ROME/LONDON/PARIS – The Vatican, in a highly unusual move, summoned both the U.S. and Israeli ambassadors to express the Holy See’s concern about Israel’s moves to extend its sovereignty to Jewish settlements and the Jordan Valley in the occupied West Bank.
A Vatican statement on Wednesday said meetings with Cardinal Pietro Parolin, the Vatican’s secretary of state, and U.S. Ambassador Callista Gingrich and Israeli Ambassador Oren David, took place on Tuesday.
The statement said Parolin, the Vatican’s top diplomat, expressed “the concern of the Holy See regarding possible unilateral actions that may further jeopardize the search for peace between Israelis and Palestinians, as well as the delicate situation in the Middle East.”
Israeli leaders decided in May that cabinet and parliamentary deliberations on extending Israeli sovereignty to Jewish settlements and the Jordan Valley in the West Bank, in coordination with Washington, could begin as of July 1.
But with no agreement with Washington yet on the modalities of the move under a peace proposal announced by President Trump in January, and talks with the White House still underway, no cabinet session was scheduled for Wednesday.
The Vatican’s statement reiterated its position in support of a two-state solution, saying, “Israel and the State of Palestine have the right to exist and to live in peace and security, within internationally recognized borders.”
The Vatican appealed to Israelis and Palestinians to do everything possible to reopen the process of direct negotiations on the basis of U.N. resolutions.
U.K. PM tells Israel: Do not annex parts of the occupied West Bank
British Prime Minister Boris Johnson cautioned Israel on Wednesday against annexation in the occupied West Bank, saying it would violate international law and harm its drive to improve relations with the Arab world.
“Annexation would represent a violation of international law,” Johnson said in an opinion piece for Yedioth Ahronoth, Israel’s top-selling daily, echoing remarks he made in parliament last month.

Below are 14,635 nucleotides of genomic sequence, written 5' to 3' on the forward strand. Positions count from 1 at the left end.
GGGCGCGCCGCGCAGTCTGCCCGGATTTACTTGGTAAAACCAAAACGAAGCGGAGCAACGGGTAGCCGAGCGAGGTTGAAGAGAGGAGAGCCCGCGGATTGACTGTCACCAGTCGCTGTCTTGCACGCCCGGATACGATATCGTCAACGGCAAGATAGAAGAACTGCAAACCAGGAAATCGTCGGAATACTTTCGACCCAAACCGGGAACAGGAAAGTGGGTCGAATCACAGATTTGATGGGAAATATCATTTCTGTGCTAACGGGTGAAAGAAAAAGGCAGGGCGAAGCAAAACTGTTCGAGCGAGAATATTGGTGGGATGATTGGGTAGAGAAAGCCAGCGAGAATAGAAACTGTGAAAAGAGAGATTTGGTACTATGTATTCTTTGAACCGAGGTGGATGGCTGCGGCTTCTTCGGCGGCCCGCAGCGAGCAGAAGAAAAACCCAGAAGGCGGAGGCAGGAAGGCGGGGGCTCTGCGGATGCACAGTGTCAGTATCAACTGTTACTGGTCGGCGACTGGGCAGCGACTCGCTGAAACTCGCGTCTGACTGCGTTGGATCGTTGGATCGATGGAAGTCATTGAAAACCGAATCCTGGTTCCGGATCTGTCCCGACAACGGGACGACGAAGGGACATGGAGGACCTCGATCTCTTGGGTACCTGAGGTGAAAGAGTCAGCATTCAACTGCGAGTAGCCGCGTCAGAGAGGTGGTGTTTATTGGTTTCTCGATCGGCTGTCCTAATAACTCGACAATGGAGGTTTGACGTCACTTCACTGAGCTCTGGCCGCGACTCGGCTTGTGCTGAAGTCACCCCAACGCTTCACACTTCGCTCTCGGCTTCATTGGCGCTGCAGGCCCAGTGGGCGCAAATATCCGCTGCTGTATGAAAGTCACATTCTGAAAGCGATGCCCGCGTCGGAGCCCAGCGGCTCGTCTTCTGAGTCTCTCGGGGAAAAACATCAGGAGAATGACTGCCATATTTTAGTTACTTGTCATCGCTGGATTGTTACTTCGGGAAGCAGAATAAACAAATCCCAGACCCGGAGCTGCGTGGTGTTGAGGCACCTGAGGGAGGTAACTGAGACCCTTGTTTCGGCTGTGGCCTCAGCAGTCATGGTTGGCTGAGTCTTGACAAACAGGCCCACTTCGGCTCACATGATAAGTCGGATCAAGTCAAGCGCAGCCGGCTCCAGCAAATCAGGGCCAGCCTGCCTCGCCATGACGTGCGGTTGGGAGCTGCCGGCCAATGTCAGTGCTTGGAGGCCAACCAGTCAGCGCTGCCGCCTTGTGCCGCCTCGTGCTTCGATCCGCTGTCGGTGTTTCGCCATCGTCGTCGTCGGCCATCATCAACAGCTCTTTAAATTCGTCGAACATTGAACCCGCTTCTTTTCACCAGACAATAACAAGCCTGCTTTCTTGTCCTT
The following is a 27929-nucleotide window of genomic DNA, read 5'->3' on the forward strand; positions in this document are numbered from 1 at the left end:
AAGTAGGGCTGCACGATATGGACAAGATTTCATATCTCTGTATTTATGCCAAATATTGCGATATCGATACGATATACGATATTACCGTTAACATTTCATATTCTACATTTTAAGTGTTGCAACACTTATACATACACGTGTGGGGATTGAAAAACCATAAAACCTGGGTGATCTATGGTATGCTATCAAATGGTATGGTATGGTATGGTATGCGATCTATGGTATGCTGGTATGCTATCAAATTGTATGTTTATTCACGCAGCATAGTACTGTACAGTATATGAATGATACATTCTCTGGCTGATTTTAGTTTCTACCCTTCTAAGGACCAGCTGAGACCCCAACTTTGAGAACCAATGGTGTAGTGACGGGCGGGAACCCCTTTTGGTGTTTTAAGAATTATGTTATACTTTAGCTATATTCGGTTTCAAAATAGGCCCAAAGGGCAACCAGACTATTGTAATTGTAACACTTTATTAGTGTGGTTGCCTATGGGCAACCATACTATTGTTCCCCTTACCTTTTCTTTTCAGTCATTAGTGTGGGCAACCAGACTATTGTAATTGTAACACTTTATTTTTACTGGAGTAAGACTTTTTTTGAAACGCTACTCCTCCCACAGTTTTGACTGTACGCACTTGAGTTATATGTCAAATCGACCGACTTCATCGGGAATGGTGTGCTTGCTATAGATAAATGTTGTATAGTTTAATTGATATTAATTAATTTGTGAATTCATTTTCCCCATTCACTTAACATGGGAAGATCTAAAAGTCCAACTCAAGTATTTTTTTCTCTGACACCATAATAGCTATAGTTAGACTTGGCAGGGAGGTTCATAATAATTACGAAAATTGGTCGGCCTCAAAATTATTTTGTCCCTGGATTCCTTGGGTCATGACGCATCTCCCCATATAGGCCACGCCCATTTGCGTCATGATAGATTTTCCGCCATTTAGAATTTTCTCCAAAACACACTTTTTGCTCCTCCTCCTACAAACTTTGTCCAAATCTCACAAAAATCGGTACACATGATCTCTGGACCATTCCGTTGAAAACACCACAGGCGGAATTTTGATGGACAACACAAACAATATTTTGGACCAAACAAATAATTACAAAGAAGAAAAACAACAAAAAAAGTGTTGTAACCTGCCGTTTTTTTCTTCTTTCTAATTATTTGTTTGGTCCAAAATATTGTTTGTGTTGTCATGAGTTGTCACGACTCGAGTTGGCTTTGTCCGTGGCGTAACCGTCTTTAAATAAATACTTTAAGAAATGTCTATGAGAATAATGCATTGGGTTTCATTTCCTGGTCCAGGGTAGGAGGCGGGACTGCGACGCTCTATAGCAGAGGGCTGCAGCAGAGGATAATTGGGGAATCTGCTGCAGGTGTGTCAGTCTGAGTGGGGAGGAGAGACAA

“Annexation would put in jeopardy the progress that Israel has made in improving relationships with the Arab and Muslim world,” Johnson wrote, calling for a solution that allows justice and security for both Israelis and Palestinians.
Under the peace blueprint that President Trump announced in January, Israel has said it intends to extend its sovereignty to Jewish settlements and the Jordan Valley in the West Bank, in up to 30 percent of the territory.
Palestinians, who have rejected the Trump proposal, seek to establish a state in the West Bank and Gaza Strip, with East Jerusalem as its capital. Israel captured those areas in a 1967 war and withdrew soldiers and settlers from Gaza in 2005.
Palestinian leaders, the United Nations, European powers and Arab countries have all denounced annexation and consider settlements that Israel has built on occupied land as illegal.
Israel disputes this, citing biblical, historical and political roots in the West Bank.
Johnson, whose maternal great-grandfather was a Moscow-born Jew, said he had once worked in an Israeli kibbutz during his youth. In the opinion piece, he said he has been “a passionate defender of Israel.”
France says Israeli annexation of West Bank ‘could not be left without consequences’
France’s foreign minister said on Wednesday that any Israeli annexation in the occupied West Bank would be in violation of international law and would have consequences.
“Annexation of Palestinian territories, whatever the perimeters, would seriously throw into question the parameters to resolve the conflict,” Jean-Yves Le Drian told a parliamentary hearing.
“An annexation decision could not be left without consequences and we are examining different options at a national level and also in coordination with our main European partners.”